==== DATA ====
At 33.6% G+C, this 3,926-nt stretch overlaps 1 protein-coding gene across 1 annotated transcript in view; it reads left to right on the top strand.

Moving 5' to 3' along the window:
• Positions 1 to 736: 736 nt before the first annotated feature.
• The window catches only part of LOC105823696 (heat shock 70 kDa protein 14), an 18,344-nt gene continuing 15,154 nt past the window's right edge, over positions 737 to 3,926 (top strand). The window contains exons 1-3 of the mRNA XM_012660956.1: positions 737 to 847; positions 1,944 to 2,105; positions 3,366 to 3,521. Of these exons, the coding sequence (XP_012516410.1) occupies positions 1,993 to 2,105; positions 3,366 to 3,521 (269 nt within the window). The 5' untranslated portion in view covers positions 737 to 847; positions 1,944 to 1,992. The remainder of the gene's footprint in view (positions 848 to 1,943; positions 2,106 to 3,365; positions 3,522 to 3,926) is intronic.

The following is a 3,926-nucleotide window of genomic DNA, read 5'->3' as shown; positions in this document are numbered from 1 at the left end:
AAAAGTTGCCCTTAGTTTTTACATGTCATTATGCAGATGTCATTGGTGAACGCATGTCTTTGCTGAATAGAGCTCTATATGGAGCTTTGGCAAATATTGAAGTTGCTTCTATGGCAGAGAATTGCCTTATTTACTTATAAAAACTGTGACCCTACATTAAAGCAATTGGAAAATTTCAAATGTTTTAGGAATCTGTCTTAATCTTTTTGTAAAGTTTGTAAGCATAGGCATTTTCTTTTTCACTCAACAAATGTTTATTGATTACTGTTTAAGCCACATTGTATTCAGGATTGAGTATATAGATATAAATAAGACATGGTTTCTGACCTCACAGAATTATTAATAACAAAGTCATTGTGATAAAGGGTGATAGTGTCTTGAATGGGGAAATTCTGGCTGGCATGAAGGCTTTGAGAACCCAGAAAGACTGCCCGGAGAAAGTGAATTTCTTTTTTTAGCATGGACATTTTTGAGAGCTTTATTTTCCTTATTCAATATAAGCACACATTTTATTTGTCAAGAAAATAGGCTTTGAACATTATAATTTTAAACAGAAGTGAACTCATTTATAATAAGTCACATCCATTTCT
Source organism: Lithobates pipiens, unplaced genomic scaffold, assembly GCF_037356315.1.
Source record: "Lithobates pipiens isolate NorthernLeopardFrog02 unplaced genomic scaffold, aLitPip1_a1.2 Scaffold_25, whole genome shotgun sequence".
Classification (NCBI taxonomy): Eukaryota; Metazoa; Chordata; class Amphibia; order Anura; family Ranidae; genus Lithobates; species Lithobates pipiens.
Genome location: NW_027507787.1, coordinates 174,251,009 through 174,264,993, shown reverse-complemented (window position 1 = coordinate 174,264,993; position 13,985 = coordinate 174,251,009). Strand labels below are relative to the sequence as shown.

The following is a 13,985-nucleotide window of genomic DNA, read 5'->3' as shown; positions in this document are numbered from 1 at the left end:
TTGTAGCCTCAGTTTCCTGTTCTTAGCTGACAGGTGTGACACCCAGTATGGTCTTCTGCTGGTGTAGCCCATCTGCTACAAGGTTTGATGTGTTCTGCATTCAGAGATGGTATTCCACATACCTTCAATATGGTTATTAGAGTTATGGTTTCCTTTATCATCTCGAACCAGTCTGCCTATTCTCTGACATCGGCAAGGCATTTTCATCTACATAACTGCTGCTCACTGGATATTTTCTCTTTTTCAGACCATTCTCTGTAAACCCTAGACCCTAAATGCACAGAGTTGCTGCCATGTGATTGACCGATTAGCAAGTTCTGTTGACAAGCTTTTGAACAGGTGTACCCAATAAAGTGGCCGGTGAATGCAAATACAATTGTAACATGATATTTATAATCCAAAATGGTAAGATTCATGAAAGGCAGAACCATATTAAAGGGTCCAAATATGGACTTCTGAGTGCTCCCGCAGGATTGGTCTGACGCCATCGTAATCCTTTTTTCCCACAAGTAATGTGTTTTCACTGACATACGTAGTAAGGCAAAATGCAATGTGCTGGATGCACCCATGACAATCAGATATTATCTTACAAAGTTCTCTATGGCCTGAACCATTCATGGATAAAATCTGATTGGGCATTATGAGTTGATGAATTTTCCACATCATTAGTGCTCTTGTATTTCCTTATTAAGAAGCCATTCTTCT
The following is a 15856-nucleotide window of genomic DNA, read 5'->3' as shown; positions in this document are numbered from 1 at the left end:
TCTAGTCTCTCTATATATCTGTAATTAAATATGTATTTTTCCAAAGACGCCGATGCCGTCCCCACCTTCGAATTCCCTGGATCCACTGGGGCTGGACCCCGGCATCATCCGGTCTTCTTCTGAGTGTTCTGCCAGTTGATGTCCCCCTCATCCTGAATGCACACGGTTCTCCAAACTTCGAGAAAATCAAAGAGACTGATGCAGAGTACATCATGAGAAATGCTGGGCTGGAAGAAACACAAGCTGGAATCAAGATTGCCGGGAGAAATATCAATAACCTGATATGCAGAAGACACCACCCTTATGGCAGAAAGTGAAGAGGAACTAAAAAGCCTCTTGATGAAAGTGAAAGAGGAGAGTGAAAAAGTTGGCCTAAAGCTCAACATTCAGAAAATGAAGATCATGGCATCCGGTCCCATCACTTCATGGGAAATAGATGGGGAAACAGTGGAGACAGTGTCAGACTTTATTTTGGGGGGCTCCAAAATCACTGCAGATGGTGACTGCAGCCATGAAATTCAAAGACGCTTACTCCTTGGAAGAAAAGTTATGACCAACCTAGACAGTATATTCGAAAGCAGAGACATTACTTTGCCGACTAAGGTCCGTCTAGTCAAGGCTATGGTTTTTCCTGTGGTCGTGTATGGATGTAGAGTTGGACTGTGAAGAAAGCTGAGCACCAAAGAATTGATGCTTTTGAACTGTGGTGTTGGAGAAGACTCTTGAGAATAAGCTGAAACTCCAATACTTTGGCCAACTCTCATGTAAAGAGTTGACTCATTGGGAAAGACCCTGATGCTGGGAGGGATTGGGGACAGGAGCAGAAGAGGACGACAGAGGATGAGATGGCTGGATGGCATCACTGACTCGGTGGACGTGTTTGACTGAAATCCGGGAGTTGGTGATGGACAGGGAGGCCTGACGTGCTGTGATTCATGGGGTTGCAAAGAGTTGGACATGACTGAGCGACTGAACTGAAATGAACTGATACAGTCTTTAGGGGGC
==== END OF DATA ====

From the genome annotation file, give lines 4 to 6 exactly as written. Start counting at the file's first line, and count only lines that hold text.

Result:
• The window catches only part of LOC105823696 (heat shock 70 kDa protein 14), an 18,344-nt gene continuing 15,154 nt past the window's right edge, over positions 737 to 3,926 (top strand). The window contains exons 1-3 of the mRNA XM_012660956.1: positions 737 to 847; positions 1,944 to 2,105; positions 3,366 to 3,521. Of these exons, the coding sequence (XP_012516410.1) occupies positions 1,993 to 2,105; positions 3,366 to 3,521 (269 nt within the window). The 5' untranslated portion in view covers positions 737 to 847; positions 1,944 to 1,992. The remainder of the gene's footprint in view (positions 848 to 1,943; positions 2,106 to 3,365; positions 3,522 to 3,926) is intronic.

The following is a 3,926-nucleotide window of genomic DNA, read 5'->3' as shown; positions in this document are numbered from 1 at the left end:
AAAAGTTGCCCTTAGTTTTTACATGTCATTATGCAGATGTCATTGGTGAACGCATGTCTTTGCTGAATAGAGCTCTATATGGAGCTTTGGCAAATATTGAAGTTGCTTCTATGGCAGAGAATTGCCTTATTTACTTATAAAAACTGTGACCCTACATTAAAGCAATTGGAAAATTTCAAATGTTTTAGGAATCTGTCTTAATCTTTTTGTAAAGTTTGTAAGCATAGGCATTTTCTTTTTCACTCAACAAATGTTTATTGATTACTGTTTAAGCCACATTGTATTCAGGATTGAGTATATAGATATAAATAAGACATGGTTTCTGACCTCACAGAATTATTAATAACAAAGTCATTGTGATAAAGGGTGATAGTGTCTTGAATGGGGAAATTCTGGCTGGCATGAAGGCTTTGAGAACCCAGAAAGACTGCCCGGAGAAAGTGAATTTCTTTTTTTAGCATGGACATTTTTGAGAGCTTTATTTTCCTTATTCAATATAAGCACACATTTTATTTGTCAAGAAAATAGGCTTTGAACATTATAATTTTAAACAGAAGTGAACTCATTTATAATAAGTCACATCCATTTCT